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In 2011, Elders composing the USCLAS Board brought forward their concerns with the overrepresentation of Indigenous individuals in the provincial prison system. In rural and remote communities scattered throughout the Upper Skeena region, Indigenous individuals face challenges different from those in urban centres with lower level crimes easily compounding into frequent and longer imprisonment and dislocation from communities. Recognizing this danger, USCLAS Board members sought a response that promoted Gitxsan and Wet’suwet’en laws and provided a restorative solution for Indigenous individuals coming through the Court and the affected communities.
Through tireless advocacy work, partnerships emerged between USCLAS and the Attorney General of British Columbia, Court Services, Community Corrections, Crown Counsel, Unlocking Aboriginal Justice, Carrier-Sekani Family Services, Parent’s Legal Center, Victim Services, and other local lawyers. These partnerships resulted in the creation of the Hazelton Indigenous Court Council. Individuals from these organizations worked together with articling students and Gitxsan and Wet’suwet’en Elders to research, write proposals, and train in subjects including trauma-informed responses, lateral violence, and FASD. This work culminated in the first sitting of the Hazelton Indigenous Court at the Erwin Stege Community Centre in New Hazelton.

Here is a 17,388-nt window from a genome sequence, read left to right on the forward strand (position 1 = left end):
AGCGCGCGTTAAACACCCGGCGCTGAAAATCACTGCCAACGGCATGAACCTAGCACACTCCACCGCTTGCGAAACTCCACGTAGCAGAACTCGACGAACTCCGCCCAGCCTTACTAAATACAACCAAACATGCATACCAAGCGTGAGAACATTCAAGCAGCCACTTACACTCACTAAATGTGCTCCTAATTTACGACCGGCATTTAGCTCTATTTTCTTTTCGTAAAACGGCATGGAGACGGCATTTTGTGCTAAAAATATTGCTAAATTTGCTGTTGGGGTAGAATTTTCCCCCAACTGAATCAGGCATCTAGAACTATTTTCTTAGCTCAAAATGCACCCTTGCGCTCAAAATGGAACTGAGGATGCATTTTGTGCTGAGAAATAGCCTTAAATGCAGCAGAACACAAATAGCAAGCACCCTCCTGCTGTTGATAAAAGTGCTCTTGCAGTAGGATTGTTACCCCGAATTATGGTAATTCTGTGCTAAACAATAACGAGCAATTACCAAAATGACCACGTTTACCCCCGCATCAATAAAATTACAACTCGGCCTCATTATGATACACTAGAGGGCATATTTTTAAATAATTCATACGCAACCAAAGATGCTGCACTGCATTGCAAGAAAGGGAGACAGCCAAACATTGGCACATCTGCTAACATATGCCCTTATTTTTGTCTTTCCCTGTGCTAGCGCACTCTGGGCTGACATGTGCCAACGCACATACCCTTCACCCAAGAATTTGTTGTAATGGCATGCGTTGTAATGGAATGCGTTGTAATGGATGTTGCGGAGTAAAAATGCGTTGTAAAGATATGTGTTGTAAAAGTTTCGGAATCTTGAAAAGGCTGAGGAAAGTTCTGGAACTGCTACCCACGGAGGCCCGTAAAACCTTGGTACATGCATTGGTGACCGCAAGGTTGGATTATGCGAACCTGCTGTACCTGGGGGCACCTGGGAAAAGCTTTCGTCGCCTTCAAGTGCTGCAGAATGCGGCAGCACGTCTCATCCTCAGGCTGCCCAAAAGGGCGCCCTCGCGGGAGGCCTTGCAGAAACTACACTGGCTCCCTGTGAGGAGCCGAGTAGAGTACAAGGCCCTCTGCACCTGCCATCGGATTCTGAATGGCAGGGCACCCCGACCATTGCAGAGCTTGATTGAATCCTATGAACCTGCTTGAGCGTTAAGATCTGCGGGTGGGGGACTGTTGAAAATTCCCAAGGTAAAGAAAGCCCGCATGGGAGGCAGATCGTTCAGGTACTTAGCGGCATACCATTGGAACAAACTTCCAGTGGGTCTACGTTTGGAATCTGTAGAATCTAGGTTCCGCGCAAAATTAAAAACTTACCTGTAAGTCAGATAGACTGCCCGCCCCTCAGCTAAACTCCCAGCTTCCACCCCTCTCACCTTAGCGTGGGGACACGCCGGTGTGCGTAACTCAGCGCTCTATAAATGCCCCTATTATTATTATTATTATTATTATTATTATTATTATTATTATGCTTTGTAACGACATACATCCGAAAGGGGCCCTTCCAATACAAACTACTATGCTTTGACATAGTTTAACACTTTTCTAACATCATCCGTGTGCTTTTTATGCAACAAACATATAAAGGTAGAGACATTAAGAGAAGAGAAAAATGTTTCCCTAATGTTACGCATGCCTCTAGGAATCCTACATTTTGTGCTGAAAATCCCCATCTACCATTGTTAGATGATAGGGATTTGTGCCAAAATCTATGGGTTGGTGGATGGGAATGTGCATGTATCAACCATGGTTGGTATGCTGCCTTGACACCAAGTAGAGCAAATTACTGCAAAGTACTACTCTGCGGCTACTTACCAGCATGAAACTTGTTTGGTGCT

While facing delays due to COVID-19 and the heatwave of June 2021, the Hazelton Indigenous Court held its opening ceremony in March 2022 and later screened to a gathering in September 2022 when it was safer for people to gather. The establishment of the Hazelton Indigenous Court is a testament to the perseverance and passion of volunteers wanting to tackle the impacts of colonialism and intergenerational trauma on Indigenous Peoples.